The Ethiopians insist their objective has been simply to recover the lands lost two years ago, and believe their military success will force Eritrea to accept Addis Ababa's terms at the negotiating table. But the defeat will have shaken the stability of Eritrea's government, and that will suit Ethiopia's President Meles Zenawi, who would certainly like to see his hostile Eritrean counterpart, Isias Afwerki, replaced by a more pliant leader.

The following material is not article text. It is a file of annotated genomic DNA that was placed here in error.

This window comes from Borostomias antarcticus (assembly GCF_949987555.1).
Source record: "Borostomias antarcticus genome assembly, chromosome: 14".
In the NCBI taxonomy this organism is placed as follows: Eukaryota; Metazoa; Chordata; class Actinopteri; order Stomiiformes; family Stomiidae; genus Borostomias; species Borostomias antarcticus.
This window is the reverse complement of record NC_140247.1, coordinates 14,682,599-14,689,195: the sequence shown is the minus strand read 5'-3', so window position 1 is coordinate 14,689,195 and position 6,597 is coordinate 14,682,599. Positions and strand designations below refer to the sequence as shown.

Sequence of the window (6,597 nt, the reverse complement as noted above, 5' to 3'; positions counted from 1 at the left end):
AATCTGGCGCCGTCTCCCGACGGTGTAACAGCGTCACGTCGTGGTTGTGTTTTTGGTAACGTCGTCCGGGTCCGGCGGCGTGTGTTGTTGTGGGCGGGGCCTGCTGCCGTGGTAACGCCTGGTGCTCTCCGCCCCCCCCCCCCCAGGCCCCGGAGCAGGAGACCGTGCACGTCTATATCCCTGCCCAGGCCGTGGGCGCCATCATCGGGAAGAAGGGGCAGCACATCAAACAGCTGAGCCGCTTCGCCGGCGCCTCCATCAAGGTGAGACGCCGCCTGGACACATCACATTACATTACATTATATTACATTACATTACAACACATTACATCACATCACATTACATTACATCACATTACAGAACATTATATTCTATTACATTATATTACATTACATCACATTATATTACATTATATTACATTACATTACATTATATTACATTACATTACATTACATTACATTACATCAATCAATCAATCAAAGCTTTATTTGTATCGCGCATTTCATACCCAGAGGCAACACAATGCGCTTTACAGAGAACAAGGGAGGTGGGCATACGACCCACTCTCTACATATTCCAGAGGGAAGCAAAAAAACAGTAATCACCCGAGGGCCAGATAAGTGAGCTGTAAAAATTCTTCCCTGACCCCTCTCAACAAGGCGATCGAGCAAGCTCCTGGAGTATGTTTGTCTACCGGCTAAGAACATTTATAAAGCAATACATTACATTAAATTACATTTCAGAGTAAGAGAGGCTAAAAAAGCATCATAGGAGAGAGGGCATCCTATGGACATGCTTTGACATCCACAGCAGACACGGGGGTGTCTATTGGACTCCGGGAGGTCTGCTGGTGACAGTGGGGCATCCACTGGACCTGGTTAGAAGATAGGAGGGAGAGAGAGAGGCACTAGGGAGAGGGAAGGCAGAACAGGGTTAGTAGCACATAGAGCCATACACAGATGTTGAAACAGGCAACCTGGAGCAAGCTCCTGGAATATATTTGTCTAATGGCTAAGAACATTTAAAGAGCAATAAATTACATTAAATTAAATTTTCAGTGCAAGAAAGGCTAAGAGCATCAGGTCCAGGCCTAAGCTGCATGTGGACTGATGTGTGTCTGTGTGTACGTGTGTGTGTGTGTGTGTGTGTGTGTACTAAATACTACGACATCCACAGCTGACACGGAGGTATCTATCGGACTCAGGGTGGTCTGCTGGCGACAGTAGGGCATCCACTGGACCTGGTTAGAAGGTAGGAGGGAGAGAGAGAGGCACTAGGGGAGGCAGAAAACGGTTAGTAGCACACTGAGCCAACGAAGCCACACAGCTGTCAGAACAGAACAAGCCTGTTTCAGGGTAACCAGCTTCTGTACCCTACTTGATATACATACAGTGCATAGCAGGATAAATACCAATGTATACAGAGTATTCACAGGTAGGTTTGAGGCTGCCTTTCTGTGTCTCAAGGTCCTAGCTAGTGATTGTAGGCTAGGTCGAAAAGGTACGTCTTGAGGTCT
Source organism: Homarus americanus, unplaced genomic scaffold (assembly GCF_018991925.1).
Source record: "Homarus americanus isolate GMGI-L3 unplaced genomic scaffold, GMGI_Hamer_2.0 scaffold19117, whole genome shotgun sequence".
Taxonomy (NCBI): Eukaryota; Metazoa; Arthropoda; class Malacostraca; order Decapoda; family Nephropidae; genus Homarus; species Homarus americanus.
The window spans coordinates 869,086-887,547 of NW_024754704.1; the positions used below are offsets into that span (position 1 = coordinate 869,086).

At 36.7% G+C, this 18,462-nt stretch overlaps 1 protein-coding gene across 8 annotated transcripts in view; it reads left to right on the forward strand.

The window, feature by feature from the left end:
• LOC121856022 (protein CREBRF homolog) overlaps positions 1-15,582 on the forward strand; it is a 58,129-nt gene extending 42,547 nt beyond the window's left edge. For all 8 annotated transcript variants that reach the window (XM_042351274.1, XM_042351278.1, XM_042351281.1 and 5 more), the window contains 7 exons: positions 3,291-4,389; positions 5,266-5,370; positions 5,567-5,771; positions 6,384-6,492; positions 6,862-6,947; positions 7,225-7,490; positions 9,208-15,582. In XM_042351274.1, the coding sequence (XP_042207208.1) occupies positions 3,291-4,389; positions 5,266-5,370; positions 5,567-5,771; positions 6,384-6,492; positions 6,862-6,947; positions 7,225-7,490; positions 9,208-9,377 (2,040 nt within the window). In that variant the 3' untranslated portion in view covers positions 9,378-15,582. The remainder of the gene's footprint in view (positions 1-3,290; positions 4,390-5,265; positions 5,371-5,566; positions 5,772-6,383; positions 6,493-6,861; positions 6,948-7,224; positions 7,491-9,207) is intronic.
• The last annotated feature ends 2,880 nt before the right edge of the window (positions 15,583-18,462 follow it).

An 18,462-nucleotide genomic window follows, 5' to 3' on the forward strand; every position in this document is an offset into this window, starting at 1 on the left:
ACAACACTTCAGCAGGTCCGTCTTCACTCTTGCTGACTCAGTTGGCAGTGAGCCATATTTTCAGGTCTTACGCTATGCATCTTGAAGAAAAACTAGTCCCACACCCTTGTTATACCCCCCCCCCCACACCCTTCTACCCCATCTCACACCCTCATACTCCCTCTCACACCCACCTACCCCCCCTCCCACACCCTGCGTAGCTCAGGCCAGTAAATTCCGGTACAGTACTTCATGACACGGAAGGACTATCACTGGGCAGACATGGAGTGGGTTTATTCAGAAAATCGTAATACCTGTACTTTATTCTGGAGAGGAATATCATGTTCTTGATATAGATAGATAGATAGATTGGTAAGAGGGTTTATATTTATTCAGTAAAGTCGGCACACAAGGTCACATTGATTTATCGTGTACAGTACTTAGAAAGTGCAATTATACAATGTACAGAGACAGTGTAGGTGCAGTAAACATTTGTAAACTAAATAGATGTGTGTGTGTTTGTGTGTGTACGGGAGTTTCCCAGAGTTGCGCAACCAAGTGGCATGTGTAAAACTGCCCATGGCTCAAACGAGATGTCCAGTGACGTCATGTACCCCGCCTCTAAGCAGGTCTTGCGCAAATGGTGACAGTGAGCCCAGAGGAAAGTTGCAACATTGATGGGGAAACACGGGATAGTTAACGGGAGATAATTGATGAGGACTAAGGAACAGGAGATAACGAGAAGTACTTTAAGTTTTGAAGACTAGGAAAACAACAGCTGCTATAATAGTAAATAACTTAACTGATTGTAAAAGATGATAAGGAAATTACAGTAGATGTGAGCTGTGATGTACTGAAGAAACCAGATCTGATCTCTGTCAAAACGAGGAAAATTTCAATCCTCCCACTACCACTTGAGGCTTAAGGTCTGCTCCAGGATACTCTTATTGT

The international community won't be particularly impressed by Ethiopia's "victory," however. "The conflict was seen by most countries at the U.N. as an irresponsible gamble that cost both countries thousands of lives and considerable resources at a time when they're on the verge of a massive famine," says Dowell. "They desperately need help from the international community, but it's difficult to ask for money when you're spending so much of your budget on arms. Donors were annoyed at how much weaponry both countries had stored up at a time when they were economically hardly able to sustain their population." Although the international community is unlikely to sit back and watch people starve simply because of their government's militarism, the next time foreign donors offer either country money for famine relief they may be tempted to demand to see receipts.